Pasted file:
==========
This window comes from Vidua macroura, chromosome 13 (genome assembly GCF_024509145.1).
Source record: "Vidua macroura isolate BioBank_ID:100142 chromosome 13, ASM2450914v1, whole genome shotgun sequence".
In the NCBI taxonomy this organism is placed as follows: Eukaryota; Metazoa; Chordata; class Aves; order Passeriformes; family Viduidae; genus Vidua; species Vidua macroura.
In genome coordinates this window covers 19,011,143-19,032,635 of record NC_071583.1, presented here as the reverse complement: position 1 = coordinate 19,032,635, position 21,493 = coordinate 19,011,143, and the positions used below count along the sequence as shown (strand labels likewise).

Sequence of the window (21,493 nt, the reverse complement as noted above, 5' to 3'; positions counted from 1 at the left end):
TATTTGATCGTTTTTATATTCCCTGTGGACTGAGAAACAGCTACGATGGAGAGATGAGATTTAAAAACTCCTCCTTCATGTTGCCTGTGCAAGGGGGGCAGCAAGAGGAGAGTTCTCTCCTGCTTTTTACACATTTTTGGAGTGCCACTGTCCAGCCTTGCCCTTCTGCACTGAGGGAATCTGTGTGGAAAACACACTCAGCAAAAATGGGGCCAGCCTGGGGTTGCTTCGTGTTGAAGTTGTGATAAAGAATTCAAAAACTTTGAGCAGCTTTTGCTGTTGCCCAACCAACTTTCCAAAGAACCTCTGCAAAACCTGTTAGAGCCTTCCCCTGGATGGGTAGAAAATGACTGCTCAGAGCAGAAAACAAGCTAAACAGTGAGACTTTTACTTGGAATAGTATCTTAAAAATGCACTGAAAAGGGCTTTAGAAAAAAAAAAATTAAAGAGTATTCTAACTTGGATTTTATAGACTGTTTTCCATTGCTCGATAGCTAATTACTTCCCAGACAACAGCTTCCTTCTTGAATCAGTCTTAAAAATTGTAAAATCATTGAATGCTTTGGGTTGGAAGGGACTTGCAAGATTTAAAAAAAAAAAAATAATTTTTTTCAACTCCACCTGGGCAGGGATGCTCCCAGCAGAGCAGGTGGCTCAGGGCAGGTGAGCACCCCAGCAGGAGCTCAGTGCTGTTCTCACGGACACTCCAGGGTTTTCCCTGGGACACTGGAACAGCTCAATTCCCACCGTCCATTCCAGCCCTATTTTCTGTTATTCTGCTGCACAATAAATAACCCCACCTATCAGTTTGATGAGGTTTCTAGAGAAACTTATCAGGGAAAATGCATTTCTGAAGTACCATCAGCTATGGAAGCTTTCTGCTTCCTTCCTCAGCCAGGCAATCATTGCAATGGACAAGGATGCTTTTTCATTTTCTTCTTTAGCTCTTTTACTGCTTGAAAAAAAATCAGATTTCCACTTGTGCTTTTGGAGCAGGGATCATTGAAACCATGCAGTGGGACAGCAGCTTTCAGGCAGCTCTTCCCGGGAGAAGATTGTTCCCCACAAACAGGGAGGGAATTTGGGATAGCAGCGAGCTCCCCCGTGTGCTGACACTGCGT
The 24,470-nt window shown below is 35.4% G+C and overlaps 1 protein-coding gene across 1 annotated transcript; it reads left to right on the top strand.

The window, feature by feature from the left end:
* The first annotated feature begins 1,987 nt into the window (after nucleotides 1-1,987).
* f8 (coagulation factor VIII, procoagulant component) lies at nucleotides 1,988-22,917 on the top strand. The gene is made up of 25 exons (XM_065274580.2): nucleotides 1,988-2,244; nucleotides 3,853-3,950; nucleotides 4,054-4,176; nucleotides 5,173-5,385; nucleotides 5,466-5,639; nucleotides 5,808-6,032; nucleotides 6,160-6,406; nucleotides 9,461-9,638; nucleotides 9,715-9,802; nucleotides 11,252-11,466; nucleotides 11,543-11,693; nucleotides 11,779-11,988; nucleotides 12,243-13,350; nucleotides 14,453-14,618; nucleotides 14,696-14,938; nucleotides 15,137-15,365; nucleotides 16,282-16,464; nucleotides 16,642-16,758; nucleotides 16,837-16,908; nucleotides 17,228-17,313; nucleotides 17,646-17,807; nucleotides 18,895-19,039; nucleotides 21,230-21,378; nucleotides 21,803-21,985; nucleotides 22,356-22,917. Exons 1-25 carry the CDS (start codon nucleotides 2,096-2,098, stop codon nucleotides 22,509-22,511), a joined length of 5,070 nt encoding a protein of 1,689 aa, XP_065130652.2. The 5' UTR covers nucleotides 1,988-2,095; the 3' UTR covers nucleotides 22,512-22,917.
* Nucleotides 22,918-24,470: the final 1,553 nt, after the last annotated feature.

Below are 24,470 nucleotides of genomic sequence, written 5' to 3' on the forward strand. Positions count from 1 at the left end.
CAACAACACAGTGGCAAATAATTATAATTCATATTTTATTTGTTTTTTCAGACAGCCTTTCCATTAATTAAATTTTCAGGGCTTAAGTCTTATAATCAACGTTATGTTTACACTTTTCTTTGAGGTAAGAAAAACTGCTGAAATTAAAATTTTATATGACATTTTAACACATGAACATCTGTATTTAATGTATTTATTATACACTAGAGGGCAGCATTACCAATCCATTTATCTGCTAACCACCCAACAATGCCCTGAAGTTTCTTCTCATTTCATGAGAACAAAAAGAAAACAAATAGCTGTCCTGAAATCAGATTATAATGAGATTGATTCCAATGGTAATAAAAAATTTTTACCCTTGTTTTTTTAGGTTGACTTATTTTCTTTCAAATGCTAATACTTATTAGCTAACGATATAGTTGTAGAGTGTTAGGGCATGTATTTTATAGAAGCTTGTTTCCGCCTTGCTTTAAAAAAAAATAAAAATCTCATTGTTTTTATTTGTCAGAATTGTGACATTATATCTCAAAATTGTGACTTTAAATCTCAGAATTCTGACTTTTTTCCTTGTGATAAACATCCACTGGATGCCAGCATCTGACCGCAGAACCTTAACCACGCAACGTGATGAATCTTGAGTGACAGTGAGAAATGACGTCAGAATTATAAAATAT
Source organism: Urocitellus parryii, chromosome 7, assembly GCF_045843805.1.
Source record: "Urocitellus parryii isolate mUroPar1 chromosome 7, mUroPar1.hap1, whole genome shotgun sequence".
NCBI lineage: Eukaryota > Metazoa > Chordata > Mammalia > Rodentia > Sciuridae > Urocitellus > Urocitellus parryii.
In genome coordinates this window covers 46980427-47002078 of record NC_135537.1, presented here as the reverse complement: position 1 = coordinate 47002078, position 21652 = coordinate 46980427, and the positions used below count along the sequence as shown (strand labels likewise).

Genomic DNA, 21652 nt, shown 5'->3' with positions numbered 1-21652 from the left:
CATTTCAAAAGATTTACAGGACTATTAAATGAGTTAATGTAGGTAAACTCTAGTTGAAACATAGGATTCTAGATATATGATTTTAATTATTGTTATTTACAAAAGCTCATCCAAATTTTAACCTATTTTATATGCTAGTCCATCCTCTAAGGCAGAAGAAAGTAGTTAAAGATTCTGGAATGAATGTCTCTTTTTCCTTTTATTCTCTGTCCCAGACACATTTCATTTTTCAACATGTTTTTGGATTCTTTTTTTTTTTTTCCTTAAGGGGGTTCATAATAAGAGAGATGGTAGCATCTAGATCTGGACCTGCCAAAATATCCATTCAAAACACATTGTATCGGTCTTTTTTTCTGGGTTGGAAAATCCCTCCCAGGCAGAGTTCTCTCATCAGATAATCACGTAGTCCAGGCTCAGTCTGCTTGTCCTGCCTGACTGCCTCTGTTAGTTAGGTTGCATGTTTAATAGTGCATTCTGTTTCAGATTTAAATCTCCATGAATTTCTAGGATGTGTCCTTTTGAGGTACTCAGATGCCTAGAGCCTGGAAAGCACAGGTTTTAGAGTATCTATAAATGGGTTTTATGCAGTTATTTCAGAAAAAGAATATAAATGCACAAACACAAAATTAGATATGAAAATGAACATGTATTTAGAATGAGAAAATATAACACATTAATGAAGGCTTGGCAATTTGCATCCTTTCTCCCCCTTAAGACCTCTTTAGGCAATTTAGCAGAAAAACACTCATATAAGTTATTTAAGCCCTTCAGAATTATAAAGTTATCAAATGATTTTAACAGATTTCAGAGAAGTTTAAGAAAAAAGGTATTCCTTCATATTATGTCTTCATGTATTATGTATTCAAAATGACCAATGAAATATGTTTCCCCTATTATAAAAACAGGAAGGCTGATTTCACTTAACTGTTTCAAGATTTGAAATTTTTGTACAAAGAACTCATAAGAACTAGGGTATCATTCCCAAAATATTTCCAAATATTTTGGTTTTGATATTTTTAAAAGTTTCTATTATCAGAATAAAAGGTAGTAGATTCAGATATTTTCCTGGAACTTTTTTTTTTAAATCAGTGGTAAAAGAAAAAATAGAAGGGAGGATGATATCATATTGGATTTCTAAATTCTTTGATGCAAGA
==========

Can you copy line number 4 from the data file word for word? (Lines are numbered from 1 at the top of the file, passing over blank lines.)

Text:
In genome coordinates this window covers 19,011,143-19,032,635 of record NC_071583.1, presented here as the reverse complement: position 1 = coordinate 19,032,635, position 21,493 = coordinate 19,011,143, and the positions used below count along the sequence as shown (strand labels likewise).